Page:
There was a time when a designer might say “A camel is a horse designed by committee.” It was a disparaging metaphor to warn you of what would happen if you designed anything by a committee with no unifying vision. The metaphor also implies (by some interpretations) that input of any kind from a committee would seal your fate and doom your project.
Times are changing (and for what it’s worth, camels are amazing). Working in large groups is now more manageable, and the idea of a lone designer is fading into obscurity, at least to the extent that we’ve been given better tools to communicate and collaborate.
Social media and cloud computing have contributed enormously to collaborative problem solving and creative thinking. Cloud-based services have become game changers for technological advancement. Business models that have embraced collaborations over the Internet have brought sorely needed resources to inventors/co-inventors and collaborators alike.
Brainstorming in the cloud: In terms of intellectual property, it presents an interesting twist to our history. The contribution of independent inventors has been in decline since the 1880’s. In the 1930’s, independent inventors were responsible for about half of all U.S. patents; a turning point with respect to who contributes most to U.S. innovation.
With the introduction of social media and cloud computing, the virtual dichotomy that existed between independent and corporate innovators began to break down. Instead of approaching banks or individual investors for capital, many inventors have been supported by crowdfunding campaigns. Likewise, the practice of developing contacts through traditional word-of-mouth introductions have been replaced with online entrepreneurial groups. Sites like meetup.com are driving in-person meetings all over the country.
As the landscape of R&D has changed, so has that of academic and scientific endeavors. Sites like zooniverse and fold.it invite anyone to join and help solve scientific problems.
Innovation doesn’t always develop into a patent or research paper. The same basic crowdsourcing model can be applied to any area of ideation, whether it be a political/social policy, the floorplan of a new church, the next great science fiction series, or a musical composition.
Although this article focuses mainly on the Internet for enhancing human collaborations, the theme of cloud computing extends to the idea of combining the power of many computers to solve complex problems.
Managing Ideation: The Internet has become the conduit for a flood of ideas, almost too many to appreciate or exploit. Innovation management has evolved in response to that persistent torrent of creative thinking. Although the business models vary for each social network, the first three steps are the same:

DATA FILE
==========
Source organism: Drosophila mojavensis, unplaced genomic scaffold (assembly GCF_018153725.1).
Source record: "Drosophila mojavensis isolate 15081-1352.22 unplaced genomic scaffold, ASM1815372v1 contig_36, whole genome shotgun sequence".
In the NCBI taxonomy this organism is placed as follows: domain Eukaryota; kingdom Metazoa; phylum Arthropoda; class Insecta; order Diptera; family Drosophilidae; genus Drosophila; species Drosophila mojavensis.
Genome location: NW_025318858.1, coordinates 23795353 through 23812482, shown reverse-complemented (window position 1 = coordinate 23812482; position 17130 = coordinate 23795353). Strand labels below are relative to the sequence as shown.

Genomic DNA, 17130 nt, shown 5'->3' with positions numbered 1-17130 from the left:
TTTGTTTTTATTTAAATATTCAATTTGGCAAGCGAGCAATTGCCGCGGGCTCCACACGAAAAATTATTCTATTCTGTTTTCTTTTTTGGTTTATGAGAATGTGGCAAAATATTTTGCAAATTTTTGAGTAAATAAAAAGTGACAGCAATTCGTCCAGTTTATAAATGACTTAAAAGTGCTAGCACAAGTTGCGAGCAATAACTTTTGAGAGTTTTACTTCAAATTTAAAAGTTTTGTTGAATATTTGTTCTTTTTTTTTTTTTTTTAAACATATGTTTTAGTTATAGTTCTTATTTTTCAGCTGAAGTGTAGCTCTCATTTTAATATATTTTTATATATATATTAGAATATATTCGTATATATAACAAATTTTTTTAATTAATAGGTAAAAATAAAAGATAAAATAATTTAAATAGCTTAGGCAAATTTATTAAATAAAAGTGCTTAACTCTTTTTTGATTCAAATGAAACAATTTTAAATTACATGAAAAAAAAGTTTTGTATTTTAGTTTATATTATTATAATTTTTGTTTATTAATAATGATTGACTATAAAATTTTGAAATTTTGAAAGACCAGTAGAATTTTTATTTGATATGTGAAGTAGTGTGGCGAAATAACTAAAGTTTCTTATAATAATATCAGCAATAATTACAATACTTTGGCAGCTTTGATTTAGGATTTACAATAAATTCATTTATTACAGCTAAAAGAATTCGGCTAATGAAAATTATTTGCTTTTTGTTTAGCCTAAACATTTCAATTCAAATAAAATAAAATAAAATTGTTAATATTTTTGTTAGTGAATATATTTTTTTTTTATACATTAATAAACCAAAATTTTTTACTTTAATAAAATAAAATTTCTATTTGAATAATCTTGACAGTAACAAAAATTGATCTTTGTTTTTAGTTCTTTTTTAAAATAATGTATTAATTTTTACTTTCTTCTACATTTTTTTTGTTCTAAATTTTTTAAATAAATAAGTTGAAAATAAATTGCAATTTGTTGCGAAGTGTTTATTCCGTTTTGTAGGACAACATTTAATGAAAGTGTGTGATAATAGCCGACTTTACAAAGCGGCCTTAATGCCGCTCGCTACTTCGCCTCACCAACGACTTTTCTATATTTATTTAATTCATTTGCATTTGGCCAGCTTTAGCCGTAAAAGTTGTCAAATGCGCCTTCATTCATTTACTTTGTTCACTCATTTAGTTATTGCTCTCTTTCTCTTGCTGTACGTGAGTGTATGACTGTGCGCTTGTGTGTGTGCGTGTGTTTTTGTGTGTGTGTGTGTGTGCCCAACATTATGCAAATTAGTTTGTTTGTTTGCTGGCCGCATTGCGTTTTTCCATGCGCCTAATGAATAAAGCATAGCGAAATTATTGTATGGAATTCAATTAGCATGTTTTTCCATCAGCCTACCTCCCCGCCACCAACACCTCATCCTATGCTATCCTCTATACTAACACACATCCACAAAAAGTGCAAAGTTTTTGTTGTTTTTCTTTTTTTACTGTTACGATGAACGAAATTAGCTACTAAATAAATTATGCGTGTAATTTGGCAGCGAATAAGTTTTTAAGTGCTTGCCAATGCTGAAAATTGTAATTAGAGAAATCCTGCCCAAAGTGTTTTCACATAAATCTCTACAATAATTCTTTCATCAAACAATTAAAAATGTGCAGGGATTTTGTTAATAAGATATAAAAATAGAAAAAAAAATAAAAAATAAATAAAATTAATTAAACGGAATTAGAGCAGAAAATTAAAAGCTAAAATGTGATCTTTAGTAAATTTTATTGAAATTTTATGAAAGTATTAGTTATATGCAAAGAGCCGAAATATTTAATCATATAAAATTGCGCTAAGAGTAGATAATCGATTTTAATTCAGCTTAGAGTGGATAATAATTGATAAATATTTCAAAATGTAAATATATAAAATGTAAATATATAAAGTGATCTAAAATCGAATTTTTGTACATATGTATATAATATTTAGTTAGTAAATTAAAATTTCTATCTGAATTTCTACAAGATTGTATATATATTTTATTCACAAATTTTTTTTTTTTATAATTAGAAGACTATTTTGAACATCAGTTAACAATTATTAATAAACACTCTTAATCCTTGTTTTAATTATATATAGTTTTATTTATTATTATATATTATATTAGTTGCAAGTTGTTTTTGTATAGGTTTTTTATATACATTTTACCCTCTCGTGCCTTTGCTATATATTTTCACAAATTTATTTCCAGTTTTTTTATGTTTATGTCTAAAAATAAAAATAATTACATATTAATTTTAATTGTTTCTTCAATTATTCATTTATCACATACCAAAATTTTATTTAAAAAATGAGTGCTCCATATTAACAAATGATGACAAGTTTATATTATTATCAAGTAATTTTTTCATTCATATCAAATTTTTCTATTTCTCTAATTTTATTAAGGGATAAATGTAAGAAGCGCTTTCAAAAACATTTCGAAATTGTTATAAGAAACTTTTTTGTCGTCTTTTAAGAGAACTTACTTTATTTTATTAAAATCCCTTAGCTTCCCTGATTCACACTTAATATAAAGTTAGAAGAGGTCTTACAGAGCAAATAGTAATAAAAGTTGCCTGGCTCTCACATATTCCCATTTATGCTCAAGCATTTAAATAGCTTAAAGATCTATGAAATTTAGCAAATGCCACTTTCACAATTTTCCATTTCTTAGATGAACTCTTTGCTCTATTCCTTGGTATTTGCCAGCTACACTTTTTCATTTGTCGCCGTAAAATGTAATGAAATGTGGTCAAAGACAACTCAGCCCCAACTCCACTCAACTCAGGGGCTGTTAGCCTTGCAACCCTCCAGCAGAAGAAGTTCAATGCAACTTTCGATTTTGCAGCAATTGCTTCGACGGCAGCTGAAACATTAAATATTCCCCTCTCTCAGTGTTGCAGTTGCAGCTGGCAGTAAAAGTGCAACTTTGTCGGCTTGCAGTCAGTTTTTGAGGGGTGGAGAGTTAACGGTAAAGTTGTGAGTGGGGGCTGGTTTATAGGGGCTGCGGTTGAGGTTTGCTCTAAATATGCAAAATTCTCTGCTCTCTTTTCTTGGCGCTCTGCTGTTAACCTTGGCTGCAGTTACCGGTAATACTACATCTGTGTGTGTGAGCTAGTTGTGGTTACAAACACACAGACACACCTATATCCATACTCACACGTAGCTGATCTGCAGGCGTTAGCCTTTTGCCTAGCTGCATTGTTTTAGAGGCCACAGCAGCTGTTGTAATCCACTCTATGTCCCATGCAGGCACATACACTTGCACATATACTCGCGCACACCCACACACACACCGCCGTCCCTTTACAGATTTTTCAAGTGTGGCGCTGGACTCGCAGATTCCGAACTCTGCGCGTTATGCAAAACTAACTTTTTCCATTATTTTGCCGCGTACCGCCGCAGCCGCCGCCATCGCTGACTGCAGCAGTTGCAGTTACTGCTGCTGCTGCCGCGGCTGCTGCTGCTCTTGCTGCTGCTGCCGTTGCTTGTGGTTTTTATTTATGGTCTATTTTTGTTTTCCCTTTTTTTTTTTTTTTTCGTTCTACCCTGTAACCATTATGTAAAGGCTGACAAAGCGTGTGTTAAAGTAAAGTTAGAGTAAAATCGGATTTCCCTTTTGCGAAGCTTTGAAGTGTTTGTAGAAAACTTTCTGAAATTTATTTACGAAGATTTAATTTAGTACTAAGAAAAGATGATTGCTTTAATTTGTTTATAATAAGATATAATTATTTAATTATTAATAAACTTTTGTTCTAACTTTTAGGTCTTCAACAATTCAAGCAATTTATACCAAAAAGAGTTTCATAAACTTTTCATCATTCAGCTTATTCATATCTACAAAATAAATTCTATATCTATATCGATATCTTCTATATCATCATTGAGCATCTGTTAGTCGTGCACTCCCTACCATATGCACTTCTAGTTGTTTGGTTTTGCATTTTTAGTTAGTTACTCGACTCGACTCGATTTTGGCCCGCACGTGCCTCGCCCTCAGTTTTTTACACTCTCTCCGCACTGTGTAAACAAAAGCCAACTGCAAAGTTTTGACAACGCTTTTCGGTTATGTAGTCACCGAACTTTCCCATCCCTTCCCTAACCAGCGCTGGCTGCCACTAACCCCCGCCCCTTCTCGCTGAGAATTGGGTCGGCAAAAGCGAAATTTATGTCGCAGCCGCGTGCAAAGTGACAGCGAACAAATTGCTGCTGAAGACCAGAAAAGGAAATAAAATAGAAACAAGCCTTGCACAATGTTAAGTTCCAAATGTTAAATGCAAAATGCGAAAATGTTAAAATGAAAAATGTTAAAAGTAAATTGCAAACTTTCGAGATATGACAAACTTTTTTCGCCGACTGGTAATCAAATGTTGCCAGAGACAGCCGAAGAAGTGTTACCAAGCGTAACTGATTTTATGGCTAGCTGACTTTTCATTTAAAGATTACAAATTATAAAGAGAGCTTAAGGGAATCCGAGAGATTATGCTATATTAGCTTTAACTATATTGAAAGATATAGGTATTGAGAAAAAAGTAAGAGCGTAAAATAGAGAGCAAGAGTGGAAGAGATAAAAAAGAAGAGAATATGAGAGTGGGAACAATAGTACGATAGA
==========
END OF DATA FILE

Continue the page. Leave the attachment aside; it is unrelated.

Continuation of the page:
1. Create a network from which collaborators can develop and share ideas.
2. Attract innovative organizations, groups, corporations, etc. to your network, where they can apply their collective skills.
3. Provide a project management environment as a service, where organizations are given the ability to efficiently collect, refine, and build on the best ideas.
The process itself is analogous to a conversion funnel, where a large number of ideas enter the funnel. As ideas undergo further development and scrutiny, some will be deemed unviable and rejected. The remaining ideas are brought to fruition. A more refined explanation categorizes ideas as “breakthrough” or “incremental” and are put through different processes, one slightly more confined than the other.
A. Breakthrough Innovation: This is innovation which is fundamentally unique. In some circumstances, it’s referred to as “game-changing” or “disruptive” because it often forces competitors to rethink their own innovative path.
B. Incremental Innovation: This involves the further development of an existing product or process. It is the addition of innovation for the sake of enhanced performance/functionality or an adaptation to an alternate use.
Some sites create work environments for the benefit of others as a service, while Quirky, for example, collects ideas as part of their own product development program. Both models involve the same basic steps, which pools and directs talent for bringing ideas to fruition. Such collaborative efforts make the creative process flexible, and highly functional. In fact, it lends itself very well to mobile applications and cloud services.
The concept of “idea management” and the events that led to its emergence are representative of a significant shift in our culture. It promises to take the process of technological advancement to a level unlike anything in human history.
This guest post is authored by Ivan Serrano, a business journalist and infographic specialist located in Northern California.